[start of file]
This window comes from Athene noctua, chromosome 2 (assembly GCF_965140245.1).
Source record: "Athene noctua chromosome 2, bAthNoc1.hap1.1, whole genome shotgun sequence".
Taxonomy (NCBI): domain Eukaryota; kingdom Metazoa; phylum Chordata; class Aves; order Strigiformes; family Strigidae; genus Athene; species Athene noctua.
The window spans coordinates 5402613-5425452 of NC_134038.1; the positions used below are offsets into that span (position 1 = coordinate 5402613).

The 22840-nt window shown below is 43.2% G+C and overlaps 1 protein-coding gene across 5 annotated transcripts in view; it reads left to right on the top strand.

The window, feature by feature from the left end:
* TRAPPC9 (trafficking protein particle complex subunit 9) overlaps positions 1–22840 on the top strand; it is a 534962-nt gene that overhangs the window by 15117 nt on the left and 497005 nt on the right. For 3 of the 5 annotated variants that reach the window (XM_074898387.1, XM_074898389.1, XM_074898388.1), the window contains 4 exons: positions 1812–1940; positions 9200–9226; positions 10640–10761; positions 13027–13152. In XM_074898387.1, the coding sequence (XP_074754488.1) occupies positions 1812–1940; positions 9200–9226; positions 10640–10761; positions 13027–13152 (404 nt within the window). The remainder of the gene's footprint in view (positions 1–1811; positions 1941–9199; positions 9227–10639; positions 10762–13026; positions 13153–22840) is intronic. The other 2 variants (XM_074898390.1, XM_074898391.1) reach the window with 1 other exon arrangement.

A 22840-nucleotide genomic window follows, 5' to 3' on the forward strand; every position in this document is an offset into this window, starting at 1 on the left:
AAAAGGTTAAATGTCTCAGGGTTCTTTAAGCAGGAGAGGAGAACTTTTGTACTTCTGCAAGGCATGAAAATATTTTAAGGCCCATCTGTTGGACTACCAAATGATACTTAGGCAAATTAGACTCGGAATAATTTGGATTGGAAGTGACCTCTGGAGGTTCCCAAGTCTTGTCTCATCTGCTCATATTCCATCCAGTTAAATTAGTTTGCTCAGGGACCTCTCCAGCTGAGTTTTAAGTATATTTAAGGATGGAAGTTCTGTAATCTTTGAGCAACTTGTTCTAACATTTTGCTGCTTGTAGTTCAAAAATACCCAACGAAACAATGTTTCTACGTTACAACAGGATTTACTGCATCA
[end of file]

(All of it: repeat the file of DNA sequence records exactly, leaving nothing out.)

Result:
This window comes from Athene noctua, chromosome 2 (assembly GCF_965140245.1).
Source record: "Athene noctua chromosome 2, bAthNoc1.hap1.1, whole genome shotgun sequence".
Taxonomy (NCBI): domain Eukaryota; kingdom Metazoa; phylum Chordata; class Aves; order Strigiformes; family Strigidae; genus Athene; species Athene noctua.
The window spans coordinates 5402613-5425452 of NC_134038.1; the positions used below are offsets into that span (position 1 = coordinate 5402613).

The 22840-nt window shown below is 43.2% G+C and overlaps 1 protein-coding gene across 5 annotated transcripts in view; it reads left to right on the top strand.

The window, feature by feature from the left end:
* TRAPPC9 (trafficking protein particle complex subunit 9) overlaps positions 1–22840 on the top strand; it is a 534962-nt gene that overhangs the window by 15117 nt on the left and 497005 nt on the right. For 3 of the 5 annotated variants that reach the window (XM_074898387.1, XM_074898389.1, XM_074898388.1), the window contains 4 exons: positions 1812–1940; positions 9200–9226; positions 10640–10761; positions 13027–13152. In XM_074898387.1, the coding sequence (XP_074754488.1) occupies positions 1812–1940; positions 9200–9226; positions 10640–10761; positions 13027–13152 (404 nt within the window). The remainder of the gene's footprint in view (positions 1–1811; positions 1941–9199; positions 9227–10639; positions 10762–13026; positions 13153–22840) is intronic. The other 2 variants (XM_074898390.1, XM_074898391.1) reach the window with 1 other exon arrangement.

A 22840-nucleotide genomic window follows, 5' to 3' on the forward strand; every position in this document is an offset into this window, starting at 1 on the left:
AAAAGGTTAAATGTCTCAGGGTTCTTTAAGCAGGAGAGGAGAACTTTTGTACTTCTGCAAGGCATGAAAATATTTTAAGGCCCATCTGTTGGACTACCAAATGATACTTAGGCAAATTAGACTCGGAATAATTTGGATTGGAAGTGACCTCTGGAGGTTCCCAAGTCTTGTCTCATCTGCTCATATTCCATCCAGTTAAATTAGTTTGCTCAGGGACCTCTCCAGCTGAGTTTTAAGTATATTTAAGGATGGAAGTTCTGTAATCTTTGAGCAACTTGTTCTAACATTTTGCTGCTTGTAGTTCAAAAATACCCAACGAAACAATGTTTCTACGTTACAACAGGATTTACTGCATCA